Here are the Bruins’ picks in the 2022 NHL Draft

The Bruins made six picks on Day 2 of the draft.

NHL commissioner Gary Bettman speaks before the first round on Thursday. Getty Images

The Boston Bruins did not have a pick in the first round of the 2022 NHL Draft, during which Montreal selected Juraj Slafkovsky with the top overall pick Thursday night.

The Bruins started things off Friday by selecting Matthew Poitras, from the Guelph Storm of the Ontario Hockey League, with the 54th overall pick. After trading out of the third round, they grabbed two more prospects — North Dakota native Cole Spicer, and Latvia’s Dans Locmelins.

In the fifth round, they drafted Fredric Brunet, a defenseman from Quebec who was selected in front of a crowd of friends and family.

In the sixth round, they drafted a goalie: Reid Dyck, who plays in the WHL. With the 200th pick in the seventh round, they drafted Ontario defenseman Jackson Edward.


The Bruins traded their third-round pick to the Seattle Kraken in exchange for two more later on Friday, and dealt their final pick — No. 215 — to the Kings for a selection in the 2023 draft.

Here are the Bruins’ picks:

Round 2, No. 54: Matthew Poitras

Right before the Bruins’ first pick of the draft was made, NHL deputy commissioner Bill Daly announced a trade, but not one involving Boston. Carolina was sending Tony DeAngelo to Philadelphia for three picks.

No roster-altering moves, yet.

The Bruins stepped up and picked center Matthew Poitras, from the Guelph Storm of the Ontario Hockey League.

Poitras, listed at 5-foot-11 and 176 pounds, was considered a second-round pick. EliteProspects called him “one of the most energetic players in the draft, especially on the forecheck. His intensity and pace is rarely found in draft-eligible players.”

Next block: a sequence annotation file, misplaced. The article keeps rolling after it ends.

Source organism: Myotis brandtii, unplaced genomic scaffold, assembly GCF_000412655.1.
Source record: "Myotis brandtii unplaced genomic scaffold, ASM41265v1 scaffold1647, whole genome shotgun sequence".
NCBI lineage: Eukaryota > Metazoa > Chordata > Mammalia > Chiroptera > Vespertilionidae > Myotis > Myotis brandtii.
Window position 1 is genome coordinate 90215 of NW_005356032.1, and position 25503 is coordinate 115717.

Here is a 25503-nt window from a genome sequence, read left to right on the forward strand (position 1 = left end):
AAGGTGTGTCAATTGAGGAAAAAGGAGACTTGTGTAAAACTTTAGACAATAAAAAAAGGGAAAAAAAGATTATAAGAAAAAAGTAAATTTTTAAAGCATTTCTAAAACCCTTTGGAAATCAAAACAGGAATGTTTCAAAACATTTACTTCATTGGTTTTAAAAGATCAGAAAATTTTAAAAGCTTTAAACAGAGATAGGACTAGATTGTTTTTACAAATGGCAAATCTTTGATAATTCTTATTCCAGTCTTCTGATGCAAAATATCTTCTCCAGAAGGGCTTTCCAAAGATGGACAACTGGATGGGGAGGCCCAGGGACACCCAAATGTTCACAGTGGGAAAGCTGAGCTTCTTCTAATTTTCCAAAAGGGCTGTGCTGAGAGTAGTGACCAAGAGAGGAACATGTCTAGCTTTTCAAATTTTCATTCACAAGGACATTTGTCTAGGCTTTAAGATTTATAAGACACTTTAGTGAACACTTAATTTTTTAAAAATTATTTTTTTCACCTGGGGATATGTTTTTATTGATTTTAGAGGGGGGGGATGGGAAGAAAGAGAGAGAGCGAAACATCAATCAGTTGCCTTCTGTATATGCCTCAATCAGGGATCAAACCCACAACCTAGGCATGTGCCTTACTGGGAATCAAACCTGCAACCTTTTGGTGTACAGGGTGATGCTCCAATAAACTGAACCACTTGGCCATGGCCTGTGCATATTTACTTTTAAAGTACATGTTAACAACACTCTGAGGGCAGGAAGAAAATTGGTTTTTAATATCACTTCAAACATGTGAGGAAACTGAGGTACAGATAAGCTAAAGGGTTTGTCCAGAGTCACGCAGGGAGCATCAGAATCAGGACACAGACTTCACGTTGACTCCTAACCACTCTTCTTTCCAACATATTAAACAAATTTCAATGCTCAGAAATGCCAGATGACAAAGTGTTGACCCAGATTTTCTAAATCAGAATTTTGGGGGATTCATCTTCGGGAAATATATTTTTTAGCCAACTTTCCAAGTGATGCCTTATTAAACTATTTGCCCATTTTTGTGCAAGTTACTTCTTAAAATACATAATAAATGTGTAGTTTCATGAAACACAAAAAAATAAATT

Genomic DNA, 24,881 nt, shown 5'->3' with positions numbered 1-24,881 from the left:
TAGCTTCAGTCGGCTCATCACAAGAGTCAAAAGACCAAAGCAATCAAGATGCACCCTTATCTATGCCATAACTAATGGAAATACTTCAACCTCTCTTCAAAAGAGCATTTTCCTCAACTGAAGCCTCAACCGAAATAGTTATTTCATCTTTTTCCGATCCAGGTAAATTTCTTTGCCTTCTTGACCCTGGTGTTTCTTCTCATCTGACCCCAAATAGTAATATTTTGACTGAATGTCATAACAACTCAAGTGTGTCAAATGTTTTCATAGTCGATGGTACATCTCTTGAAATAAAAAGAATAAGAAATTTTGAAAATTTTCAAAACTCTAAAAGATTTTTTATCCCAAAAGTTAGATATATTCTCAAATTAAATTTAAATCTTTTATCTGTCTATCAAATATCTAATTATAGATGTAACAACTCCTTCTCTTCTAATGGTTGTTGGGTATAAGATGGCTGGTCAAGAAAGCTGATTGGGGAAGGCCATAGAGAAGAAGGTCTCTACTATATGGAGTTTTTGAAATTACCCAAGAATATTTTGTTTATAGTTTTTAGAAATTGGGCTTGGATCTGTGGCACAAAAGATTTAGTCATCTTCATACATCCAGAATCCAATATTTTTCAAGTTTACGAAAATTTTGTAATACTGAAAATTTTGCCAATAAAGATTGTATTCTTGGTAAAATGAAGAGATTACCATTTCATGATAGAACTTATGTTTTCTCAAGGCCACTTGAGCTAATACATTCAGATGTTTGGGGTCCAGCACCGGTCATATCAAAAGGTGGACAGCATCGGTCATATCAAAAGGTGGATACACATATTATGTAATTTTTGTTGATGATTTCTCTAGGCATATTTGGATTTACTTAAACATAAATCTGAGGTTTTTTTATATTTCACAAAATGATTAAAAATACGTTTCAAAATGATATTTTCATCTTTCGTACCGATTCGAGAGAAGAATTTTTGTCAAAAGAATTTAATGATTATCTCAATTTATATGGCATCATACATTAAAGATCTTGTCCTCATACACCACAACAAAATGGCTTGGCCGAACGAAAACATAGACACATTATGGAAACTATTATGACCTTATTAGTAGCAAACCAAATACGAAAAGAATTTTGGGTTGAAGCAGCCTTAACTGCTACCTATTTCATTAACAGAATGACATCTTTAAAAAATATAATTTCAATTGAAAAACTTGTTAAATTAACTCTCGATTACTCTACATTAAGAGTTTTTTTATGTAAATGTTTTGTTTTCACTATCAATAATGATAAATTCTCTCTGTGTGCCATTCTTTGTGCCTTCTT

So the Bruins, apparently, are getting a player with a good motor. Can he make plays, or operate at different speeds? It could be the difference between a home on an NHL fourth line, or somewhere higher in the lineup.

“I like to look up to a guy like Brayden Point, or maybe a grittier guy like Anthony Cirelli,” Poitras said. “Gritty forward, likes to go in the corners. Obviously Cirelli scores big goals. I kind of see myself as that skilled, gritty forward.”


Poitras, who turns 19 in March, put up 21 goals and 50 points in 68 games last year, his first in the OHL. He went 1-3–4 in five playoff games. He is from Brooklin, Ontario, and played his minor hockey with the Whitby Wildcats program.

Bruins trade down from No. 91

The Bruins, who acquired pick No. 91 in the 2021 trade that shipped goaltender Dan Vladar to the Flames, did not draft a player at that spot. Instead, they traded the selection to the Kraken in exchange for picks Nos. 117 and 132.

Seattle took Harvard-committed center Ben MacDonald, of Nobles and Greenough, at No. 91. MacDonald will play in the BCHL (West Kelowna) next season.

MacDonald, from Weston, is the son of former Harvard captain and 1989 Hobey Baker winner Lane MacDonald.

Round 4, No. 117: Cole Spicer

As they did the previous round, the Bruins were deliberate in making their choice. They used nearly all of their three minutes of clock to draft U.S. National Team Development Program center Cole Spicer.

Spicer, listed at 5-10 and 174 pounds, is headed to the University of Minnesota. He is from Grand Forks, North Dakota.